There’s just one more task to complete before you can sit back, relax and enjoy the tank (besides cleaning up after yourself): get out the aquarium polish (do not use window cleaners on a fish tank, inside or out, as they are harmful to the tank) and wipe down the glass or acrylic to get rid of any water spots or fingerprints. You will be amazed at how much water spots, fingerprints and even dust obstruct the beauty of your tank. Just a minute or two of wiping down your aquarium will go a long way.

Besides water changes, what else may need to be done?

Water changes are no doubt one of the most important things you can do to maintain a healthy aquarium. Still, there are other chores that should be completed on a (fairly) regular basis. The following duties (and estimates of when to do them) should be incorporated into your regular maintenance routine:

  1. Water testing
    1. Salt levels: test daily (use a refractometer or hydrometer)
    2. pH: test daily or weekly (use test kits or monitors)
    3. Ammonia and Nitrite: test monthly (use test kits)
    4. Nitrate and Phosphate: test weekly (use test kits)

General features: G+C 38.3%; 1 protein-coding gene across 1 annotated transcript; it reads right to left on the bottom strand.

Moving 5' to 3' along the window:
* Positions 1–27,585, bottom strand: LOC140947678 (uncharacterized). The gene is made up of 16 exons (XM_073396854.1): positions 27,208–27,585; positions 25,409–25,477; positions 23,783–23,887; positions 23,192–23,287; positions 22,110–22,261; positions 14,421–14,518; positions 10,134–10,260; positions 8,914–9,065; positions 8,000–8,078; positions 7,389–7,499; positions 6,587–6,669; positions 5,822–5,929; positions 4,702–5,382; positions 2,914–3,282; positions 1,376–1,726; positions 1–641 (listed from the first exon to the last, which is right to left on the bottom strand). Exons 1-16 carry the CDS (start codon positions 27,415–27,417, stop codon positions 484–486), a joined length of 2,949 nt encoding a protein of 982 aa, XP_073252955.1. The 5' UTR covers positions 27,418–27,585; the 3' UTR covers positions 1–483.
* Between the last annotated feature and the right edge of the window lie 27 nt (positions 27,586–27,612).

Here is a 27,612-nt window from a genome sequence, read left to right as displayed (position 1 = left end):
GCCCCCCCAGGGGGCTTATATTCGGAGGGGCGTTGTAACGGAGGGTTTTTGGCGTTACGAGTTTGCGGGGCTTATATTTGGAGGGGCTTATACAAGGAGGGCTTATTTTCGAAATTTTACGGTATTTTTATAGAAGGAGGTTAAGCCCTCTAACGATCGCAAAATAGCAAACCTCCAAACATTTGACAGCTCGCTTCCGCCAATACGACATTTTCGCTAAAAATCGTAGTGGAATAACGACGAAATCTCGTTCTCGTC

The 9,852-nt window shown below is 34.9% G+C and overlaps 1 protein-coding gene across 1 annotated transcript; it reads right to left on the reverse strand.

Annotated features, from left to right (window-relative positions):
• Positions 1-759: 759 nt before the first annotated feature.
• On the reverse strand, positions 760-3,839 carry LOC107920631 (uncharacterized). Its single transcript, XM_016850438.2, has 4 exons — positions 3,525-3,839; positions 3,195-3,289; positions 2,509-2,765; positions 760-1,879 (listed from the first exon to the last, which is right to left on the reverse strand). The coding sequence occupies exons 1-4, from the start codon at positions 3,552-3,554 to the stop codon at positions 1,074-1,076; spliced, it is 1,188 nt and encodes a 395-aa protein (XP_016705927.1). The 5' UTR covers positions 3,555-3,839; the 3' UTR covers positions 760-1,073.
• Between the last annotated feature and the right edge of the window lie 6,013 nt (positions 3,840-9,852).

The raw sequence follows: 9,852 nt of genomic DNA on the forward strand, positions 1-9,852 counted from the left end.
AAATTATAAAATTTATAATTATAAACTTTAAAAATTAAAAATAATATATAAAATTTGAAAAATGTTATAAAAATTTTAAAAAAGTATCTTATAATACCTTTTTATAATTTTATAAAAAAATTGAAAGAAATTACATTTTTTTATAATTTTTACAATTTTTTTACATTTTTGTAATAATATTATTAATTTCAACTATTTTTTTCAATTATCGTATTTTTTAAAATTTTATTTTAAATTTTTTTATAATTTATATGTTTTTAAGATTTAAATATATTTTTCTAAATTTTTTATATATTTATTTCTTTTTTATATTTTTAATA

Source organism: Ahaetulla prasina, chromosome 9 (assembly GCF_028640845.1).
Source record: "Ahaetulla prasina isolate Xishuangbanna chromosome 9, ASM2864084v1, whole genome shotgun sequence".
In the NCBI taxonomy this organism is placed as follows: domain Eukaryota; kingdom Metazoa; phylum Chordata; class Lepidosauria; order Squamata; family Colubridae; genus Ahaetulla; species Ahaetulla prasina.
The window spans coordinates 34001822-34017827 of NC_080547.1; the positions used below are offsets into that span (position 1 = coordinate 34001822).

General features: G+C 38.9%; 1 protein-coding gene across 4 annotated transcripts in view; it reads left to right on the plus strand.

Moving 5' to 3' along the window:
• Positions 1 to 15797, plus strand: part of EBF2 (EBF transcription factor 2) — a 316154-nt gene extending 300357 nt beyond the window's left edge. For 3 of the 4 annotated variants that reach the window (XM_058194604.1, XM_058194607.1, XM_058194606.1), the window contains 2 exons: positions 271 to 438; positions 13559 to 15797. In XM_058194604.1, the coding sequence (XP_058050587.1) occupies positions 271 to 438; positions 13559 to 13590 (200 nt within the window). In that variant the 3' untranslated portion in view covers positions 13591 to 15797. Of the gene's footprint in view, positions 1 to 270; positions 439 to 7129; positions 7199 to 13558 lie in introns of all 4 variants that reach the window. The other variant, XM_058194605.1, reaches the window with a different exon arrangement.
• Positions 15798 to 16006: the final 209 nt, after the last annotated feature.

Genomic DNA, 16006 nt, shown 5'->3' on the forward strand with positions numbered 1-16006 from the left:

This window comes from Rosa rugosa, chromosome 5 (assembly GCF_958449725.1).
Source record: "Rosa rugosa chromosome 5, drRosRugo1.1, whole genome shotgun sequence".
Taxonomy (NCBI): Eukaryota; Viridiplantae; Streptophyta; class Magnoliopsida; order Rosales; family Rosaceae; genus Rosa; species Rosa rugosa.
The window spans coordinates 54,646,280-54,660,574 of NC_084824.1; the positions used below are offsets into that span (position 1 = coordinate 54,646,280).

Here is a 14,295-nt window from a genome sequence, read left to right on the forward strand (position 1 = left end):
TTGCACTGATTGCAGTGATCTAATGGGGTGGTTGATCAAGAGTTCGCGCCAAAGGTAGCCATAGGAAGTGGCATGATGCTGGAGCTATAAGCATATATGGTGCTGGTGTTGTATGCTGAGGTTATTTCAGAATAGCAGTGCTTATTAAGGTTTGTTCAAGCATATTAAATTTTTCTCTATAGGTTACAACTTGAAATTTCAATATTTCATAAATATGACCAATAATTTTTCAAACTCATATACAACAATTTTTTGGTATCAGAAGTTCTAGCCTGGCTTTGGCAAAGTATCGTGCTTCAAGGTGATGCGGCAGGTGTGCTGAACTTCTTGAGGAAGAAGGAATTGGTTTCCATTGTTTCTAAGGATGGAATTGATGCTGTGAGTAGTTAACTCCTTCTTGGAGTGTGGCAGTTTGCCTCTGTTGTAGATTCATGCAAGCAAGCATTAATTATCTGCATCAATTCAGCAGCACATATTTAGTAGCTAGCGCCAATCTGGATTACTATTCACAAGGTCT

5. Alkalinity, Calcium and Magnesium (reef tanks): test weekly (test kits)
  2. Cleaning pumps (powerheads, return pumps, protein skimmer pumps, etc.)
    Once per month to every other month. Some pumps may be able to go longer, but do not put this off until the pump stops working. Keep on top of cleaning them to help extend the life of the pumps. If you are getting a lot of calcium build-up on the impeller or other parts you can soak them in a vinegar solution. If the calcium build-up is heavy you can use straight vinegar, if it is lighter build-up usually a 50/50 diluted solution with RO water will be fine. Usually around a 5-15 minute soak works well. Rinse them thoroughly afterwards with fresh or saltwater.
  3. Cleaning your protein skimmer